Mistletoe is a popular plant this time of year, but it is worth far more than holiday romance. Mistletoe is a semi parasitic plant that grows on trees such as apple, oak, pine and elm. Mistletoe extract has been used for centuries to treat many ailments.(1)
Mistletoe extract is one of the most widely studied complementary and alternative therapies for cancer. In European countries, preparations with mistletoe are prescribed to patients for cancer treatment.91)
Mistletoe extract has been shown to kill cancer cells!
It has been shown to kill cancer cells in the laboratory and affects the immune system. Mistletoe extract is most commonly administered by injection under the skin or into a vein, pleural cavity and or tumor.(1)
A large number of studies using mistletoe to treat cancer have been completed since the 1960’s. The U.S. Food and Drug Administration has not yet approved mistletoe for treatment for cancer or any other medical conditions.(1)
Mother of four diagnosed with colon cancer beats cancer by using mistletoe extract!
In 2008, Ivelisse Page, a 37 year old mother of four children was diagnosed with colon cancer. She had 28 lymph nodes and 15 inches of her colon removed. Later that year, she received devastating news that her cancer had spread to her liver. She was then given an 8 percent chance of surviving more than two years.(2)
Page had more surgery and removed 20 percent of her liver. Dr. Peter Hinderberger, was on Page’s treatment team and was a specialist at Ruscomb Mansion Community Health Center. He specialized in complementary therapies and had seen positive effects from injecting mistletoe extract.(2)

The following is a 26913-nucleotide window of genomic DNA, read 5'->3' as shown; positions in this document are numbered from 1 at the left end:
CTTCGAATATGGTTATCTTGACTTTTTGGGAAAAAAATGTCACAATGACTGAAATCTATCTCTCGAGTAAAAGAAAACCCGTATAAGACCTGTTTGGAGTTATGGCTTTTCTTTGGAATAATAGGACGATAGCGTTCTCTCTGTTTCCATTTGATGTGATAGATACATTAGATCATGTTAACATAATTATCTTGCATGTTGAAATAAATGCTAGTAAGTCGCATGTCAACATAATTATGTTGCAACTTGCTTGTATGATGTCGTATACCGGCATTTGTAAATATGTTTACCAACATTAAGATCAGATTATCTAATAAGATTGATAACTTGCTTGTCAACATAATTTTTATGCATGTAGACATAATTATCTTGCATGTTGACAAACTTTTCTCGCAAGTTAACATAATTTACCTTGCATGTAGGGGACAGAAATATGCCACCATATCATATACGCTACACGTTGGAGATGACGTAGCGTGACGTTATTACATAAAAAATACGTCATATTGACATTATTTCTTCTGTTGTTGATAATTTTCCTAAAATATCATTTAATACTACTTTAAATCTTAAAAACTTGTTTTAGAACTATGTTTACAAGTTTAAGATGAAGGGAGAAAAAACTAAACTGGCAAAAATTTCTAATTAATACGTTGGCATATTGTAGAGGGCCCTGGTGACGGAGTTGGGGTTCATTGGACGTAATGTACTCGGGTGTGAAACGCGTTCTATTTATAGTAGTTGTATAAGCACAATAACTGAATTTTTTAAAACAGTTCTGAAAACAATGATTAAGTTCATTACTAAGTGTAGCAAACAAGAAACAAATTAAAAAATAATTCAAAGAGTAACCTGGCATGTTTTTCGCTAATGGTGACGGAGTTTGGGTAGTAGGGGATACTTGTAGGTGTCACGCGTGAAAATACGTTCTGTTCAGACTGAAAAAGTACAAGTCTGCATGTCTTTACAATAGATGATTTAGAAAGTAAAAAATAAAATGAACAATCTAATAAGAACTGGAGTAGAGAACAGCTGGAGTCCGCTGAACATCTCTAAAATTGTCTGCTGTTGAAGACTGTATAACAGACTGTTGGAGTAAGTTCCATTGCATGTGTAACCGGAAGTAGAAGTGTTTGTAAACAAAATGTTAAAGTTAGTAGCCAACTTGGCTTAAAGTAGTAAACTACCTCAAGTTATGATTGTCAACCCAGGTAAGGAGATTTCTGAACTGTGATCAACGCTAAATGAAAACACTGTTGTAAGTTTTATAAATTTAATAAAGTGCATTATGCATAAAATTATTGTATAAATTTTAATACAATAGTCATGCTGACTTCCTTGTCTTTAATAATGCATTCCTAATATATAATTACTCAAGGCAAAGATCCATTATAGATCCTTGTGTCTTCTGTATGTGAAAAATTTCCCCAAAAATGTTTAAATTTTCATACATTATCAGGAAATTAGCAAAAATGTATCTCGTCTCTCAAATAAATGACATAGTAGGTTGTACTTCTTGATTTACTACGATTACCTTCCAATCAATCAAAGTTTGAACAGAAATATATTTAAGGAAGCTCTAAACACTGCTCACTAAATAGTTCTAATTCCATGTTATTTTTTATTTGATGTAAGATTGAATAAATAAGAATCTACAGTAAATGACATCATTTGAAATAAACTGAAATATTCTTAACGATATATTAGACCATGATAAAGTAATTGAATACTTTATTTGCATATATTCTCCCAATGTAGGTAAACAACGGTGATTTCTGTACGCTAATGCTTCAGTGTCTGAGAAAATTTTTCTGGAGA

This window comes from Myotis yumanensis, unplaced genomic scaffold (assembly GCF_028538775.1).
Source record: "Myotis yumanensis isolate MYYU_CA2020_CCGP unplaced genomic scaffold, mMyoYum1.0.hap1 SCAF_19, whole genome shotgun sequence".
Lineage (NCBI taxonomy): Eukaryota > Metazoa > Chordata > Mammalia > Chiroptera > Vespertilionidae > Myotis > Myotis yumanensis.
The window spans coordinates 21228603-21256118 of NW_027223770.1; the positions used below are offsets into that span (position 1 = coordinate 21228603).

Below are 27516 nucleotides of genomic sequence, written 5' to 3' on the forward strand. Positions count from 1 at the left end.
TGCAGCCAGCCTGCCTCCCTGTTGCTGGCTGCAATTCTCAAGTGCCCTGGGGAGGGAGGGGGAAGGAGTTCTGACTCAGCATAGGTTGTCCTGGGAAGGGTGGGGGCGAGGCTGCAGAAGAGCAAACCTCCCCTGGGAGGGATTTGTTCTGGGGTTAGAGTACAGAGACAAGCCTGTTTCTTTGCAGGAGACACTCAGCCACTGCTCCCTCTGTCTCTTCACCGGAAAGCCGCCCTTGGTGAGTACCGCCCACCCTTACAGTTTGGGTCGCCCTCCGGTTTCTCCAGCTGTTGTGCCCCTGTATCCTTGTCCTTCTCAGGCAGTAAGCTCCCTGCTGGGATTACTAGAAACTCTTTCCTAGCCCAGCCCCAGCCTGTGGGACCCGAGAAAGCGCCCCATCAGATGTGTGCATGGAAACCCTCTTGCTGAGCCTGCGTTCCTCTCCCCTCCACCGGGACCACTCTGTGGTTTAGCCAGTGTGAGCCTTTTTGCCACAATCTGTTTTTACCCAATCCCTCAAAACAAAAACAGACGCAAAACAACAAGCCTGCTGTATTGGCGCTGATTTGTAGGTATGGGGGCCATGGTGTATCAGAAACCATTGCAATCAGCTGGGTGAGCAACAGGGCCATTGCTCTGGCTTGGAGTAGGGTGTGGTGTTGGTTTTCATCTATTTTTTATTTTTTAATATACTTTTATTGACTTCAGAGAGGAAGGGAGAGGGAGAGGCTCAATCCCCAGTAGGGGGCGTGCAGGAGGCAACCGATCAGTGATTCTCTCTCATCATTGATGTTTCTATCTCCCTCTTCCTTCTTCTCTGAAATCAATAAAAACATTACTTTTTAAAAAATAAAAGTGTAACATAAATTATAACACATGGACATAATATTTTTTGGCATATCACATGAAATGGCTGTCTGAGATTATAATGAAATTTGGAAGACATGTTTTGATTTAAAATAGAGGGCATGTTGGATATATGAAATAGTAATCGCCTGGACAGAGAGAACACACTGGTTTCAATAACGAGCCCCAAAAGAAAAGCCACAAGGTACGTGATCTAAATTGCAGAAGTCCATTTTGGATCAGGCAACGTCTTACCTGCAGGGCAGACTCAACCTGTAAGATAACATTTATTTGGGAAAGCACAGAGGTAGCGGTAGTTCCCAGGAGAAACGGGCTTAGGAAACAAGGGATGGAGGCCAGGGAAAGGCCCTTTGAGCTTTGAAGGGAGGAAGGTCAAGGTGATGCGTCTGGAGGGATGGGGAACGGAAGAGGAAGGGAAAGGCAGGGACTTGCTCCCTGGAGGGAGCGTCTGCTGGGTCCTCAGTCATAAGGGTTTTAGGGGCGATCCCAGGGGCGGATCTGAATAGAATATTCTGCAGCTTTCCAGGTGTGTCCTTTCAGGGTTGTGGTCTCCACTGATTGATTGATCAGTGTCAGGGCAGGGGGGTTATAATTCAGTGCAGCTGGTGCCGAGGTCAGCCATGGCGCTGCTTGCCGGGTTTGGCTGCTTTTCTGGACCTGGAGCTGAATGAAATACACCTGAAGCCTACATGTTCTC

Page’s doctor, Luis Diaz, was an oncologist who treated with chemotherapy but Page desired to try Mistletoe extract. Diaz agreed to continue to work with Page as she started Mistletoe extract. The next time Diaz saw Page, he was amazed. He reported, “The one thing I noticed was that as soon as she went on it, she started feeling better,” he recalls. “That’s a universal feature I’ve seen in all patients who get mistletoe. Their [color] improves; they have more energy.”(2)
Page has been cancer-free since the operation on her liver. She attributes her turnaround to combination of surgery, diet, exercise and mistletoe. Since then Page has been working with Diaz, trying to get the FDA to approve the use of mistletoe extract. Diaz attempted to convince Diaz that it would cost millions of dollars, but instead of subduing Page, she went into overdrive to find a way to fund clinical trials. She and her husband have formed a nonprofit call Believe Big, to connect cancer patients with doctors who use nonconventional cancer therapies. The organization has continued to raise money to fund research for mistletoe extract.(2)
Mistletoe extract reduces effects of chemotherapy and radiation and improves patient’s emotional wellbeing!
One study showed that mistletoe can reduce side effects of chemotherapy. Some breast cancer patients even reported a reduction in hair loss. The study also showed an improvement in emotional wellbeing, with patients feeling less worried and depressed. (3)
Another study found that mistletoe helped people feel less tired while receiving radiation therapy. The study included 220 patients diagnosed with breast, ovarian, and lung cancer. Those that received mistletoe extract experience less fatigue, insomnia, anorexia and nausea.(3)
One study assessed the affects of mistletoe extract on stomach cancer. Patients who received the extract had lower chances of diarrhea compared to those who weren’t given the extract.(3)
As cancer rates continue to grow, more and more people are searching for treatment alternatives. It’s possible that mistletoe extract could be an option with the right physician and the right location.(3)